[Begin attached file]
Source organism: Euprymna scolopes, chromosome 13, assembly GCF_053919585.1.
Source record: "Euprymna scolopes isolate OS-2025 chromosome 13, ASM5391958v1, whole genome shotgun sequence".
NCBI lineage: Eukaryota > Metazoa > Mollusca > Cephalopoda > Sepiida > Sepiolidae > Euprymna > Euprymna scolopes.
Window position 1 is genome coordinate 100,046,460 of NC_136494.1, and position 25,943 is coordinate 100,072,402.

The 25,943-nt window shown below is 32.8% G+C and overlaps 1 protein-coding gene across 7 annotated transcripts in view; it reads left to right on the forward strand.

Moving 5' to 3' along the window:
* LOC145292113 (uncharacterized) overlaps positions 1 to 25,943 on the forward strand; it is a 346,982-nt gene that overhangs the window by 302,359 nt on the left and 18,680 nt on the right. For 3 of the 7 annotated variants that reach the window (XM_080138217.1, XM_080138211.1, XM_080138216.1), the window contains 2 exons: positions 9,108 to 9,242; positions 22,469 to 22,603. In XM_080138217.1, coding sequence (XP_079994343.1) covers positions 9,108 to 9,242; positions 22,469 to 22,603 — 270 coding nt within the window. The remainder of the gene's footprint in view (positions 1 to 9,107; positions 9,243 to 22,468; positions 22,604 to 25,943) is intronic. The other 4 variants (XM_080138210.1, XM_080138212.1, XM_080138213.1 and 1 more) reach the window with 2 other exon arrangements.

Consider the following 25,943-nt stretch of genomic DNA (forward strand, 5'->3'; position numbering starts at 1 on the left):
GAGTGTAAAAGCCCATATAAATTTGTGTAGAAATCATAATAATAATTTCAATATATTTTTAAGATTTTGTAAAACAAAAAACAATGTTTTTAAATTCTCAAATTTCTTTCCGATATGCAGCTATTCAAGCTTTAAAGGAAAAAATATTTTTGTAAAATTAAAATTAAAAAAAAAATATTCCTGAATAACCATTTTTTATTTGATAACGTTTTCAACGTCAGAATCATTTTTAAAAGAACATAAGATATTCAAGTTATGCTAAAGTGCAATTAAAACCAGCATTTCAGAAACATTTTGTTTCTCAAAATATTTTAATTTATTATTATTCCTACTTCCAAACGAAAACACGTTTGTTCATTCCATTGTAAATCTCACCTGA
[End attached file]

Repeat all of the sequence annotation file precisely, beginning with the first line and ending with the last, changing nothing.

Source organism: Euprymna scolopes, chromosome 13, assembly GCF_053919585.1.
Source record: "Euprymna scolopes isolate OS-2025 chromosome 13, ASM5391958v1, whole genome shotgun sequence".
NCBI lineage: Eukaryota > Metazoa > Mollusca > Cephalopoda > Sepiida > Sepiolidae > Euprymna > Euprymna scolopes.
Window position 1 is genome coordinate 100,046,460 of NC_136494.1, and position 25,943 is coordinate 100,072,402.

The 25,943-nt window shown below is 32.8% G+C and overlaps 1 protein-coding gene across 7 annotated transcripts in view; it reads left to right on the forward strand.

Moving 5' to 3' along the window:
* LOC145292113 (uncharacterized) overlaps positions 1 to 25,943 on the forward strand; it is a 346,982-nt gene that overhangs the window by 302,359 nt on the left and 18,680 nt on the right. For 3 of the 7 annotated variants that reach the window (XM_080138217.1, XM_080138211.1, XM_080138216.1), the window contains 2 exons: positions 9,108 to 9,242; positions 22,469 to 22,603. In XM_080138217.1, coding sequence (XP_079994343.1) covers positions 9,108 to 9,242; positions 22,469 to 22,603 — 270 coding nt within the window. The remainder of the gene's footprint in view (positions 1 to 9,107; positions 9,243 to 22,468; positions 22,604 to 25,943) is intronic. The other 4 variants (XM_080138210.1, XM_080138212.1, XM_080138213.1 and 1 more) reach the window with 2 other exon arrangements.

Consider the following 25,943-nt stretch of genomic DNA (forward strand, 5'->3'; position numbering starts at 1 on the left):
GAGTGTAAAAGCCCATATAAATTTGTGTAGAAATCATAATAATAATTTCAATATATTTTTAAGATTTTGTAAAACAAAAAACAATGTTTTTAAATTCTCAAATTTCTTTCCGATATGCAGCTATTCAAGCTTTAAAGGAAAAAATATTTTTGTAAAATTAAAATTAAAAAAAAAATATTCCTGAATAACCATTTTTTATTTGATAACGTTTTCAACGTCAGAATCATTTTTAAAAGAACATAAGATATTCAAGTTATGCTAAAGTGCAATTAAAACCAGCATTTCAGAAACATTTTGTTTCTCAAAATATTTTAATTTATTATTATTCCTACTTCCAAACGAAAACACGTTTGTTCATTCCATTGTAAATCTCACCTGA